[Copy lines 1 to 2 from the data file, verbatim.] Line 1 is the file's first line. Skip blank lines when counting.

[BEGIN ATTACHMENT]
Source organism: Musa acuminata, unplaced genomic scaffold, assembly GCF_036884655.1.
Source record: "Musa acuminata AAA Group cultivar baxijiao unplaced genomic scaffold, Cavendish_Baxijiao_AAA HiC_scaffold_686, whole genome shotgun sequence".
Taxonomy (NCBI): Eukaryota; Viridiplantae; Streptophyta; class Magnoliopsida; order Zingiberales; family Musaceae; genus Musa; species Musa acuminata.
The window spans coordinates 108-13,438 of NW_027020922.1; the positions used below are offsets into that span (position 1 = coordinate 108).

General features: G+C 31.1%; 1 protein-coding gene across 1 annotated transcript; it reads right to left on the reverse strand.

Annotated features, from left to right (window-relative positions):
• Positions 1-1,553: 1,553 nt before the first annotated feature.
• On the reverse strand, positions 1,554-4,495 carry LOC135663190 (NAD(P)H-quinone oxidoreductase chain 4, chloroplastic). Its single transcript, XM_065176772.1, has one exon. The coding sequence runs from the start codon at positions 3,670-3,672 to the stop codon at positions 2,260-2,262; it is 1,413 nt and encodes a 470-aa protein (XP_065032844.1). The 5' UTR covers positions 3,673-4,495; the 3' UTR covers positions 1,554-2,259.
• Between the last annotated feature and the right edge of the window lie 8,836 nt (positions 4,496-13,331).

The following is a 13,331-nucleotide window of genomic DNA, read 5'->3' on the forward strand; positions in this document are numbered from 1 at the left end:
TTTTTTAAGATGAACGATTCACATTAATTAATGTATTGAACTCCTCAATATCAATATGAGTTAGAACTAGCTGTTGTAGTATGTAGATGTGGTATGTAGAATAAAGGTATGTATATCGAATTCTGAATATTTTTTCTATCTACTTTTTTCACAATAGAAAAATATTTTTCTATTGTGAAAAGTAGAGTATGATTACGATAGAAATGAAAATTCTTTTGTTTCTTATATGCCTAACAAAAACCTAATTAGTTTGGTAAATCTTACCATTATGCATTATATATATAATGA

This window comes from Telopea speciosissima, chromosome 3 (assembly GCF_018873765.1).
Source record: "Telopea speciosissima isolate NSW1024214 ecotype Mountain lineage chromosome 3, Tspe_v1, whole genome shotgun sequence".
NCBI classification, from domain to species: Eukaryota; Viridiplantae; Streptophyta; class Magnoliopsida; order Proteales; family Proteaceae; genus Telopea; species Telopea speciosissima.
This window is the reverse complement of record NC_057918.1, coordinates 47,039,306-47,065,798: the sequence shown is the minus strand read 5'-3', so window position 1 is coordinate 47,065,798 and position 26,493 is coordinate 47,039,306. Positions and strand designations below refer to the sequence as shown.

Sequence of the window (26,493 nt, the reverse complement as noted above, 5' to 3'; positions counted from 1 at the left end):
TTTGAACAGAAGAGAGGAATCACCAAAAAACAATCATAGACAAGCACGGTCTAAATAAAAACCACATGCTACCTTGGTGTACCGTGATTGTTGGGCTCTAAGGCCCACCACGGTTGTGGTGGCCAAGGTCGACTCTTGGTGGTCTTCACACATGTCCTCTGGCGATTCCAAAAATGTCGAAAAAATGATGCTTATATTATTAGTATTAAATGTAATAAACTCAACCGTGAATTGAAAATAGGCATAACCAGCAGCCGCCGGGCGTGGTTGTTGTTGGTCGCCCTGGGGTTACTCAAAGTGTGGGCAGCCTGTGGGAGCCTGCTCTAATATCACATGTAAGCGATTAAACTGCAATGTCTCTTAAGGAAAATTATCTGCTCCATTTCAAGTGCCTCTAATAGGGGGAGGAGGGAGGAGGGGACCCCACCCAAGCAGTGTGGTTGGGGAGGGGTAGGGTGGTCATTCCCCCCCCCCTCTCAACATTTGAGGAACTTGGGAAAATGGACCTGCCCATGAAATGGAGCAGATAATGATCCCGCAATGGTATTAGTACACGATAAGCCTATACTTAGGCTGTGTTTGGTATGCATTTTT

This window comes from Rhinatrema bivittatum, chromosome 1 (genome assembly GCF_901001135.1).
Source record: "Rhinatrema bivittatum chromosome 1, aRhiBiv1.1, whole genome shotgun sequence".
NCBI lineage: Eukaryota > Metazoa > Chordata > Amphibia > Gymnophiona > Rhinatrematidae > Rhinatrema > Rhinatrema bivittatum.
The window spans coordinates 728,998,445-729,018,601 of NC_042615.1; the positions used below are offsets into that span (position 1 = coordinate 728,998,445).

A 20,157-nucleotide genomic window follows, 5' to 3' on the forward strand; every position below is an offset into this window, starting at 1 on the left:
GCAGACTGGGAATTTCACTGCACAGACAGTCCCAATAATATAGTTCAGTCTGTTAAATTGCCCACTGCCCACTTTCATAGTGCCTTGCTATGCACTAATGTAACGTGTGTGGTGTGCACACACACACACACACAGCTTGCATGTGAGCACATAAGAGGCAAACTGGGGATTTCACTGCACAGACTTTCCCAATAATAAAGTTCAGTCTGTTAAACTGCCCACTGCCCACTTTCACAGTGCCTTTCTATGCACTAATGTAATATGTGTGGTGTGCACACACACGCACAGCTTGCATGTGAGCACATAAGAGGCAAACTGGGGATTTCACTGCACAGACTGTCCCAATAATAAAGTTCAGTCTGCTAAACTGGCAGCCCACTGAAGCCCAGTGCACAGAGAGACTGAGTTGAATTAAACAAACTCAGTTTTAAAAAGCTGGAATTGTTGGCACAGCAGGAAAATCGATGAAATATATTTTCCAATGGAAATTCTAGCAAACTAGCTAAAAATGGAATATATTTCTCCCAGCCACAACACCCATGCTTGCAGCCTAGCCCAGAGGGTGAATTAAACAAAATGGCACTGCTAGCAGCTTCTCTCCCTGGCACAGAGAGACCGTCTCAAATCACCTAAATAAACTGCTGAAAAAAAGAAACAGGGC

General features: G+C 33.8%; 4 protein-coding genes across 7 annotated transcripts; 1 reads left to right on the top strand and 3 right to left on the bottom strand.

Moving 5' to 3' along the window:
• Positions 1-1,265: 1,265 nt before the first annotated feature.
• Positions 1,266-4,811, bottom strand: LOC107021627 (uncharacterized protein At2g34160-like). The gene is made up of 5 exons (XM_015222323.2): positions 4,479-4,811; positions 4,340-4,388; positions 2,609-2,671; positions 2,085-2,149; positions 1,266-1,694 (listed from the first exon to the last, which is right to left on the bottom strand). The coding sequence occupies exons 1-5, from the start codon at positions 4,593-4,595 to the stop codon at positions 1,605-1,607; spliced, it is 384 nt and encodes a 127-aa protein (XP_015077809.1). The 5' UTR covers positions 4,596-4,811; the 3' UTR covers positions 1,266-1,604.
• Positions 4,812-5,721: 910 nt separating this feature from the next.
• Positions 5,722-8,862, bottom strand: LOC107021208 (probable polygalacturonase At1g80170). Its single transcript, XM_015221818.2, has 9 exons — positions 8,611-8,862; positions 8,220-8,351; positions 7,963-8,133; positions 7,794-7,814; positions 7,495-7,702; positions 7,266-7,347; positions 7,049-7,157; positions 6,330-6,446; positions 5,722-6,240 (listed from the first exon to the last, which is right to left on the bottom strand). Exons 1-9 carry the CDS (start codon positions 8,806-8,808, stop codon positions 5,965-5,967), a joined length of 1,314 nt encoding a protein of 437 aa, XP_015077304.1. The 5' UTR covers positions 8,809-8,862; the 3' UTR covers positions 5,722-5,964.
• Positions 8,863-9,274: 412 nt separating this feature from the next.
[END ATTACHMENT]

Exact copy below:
Source organism: Musa acuminata, unplaced genomic scaffold, assembly GCF_036884655.1.
Source record: "Musa acuminata AAA Group cultivar baxijiao unplaced genomic scaffold, Cavendish_Baxijiao_AAA HiC_scaffold_686, whole genome shotgun sequence".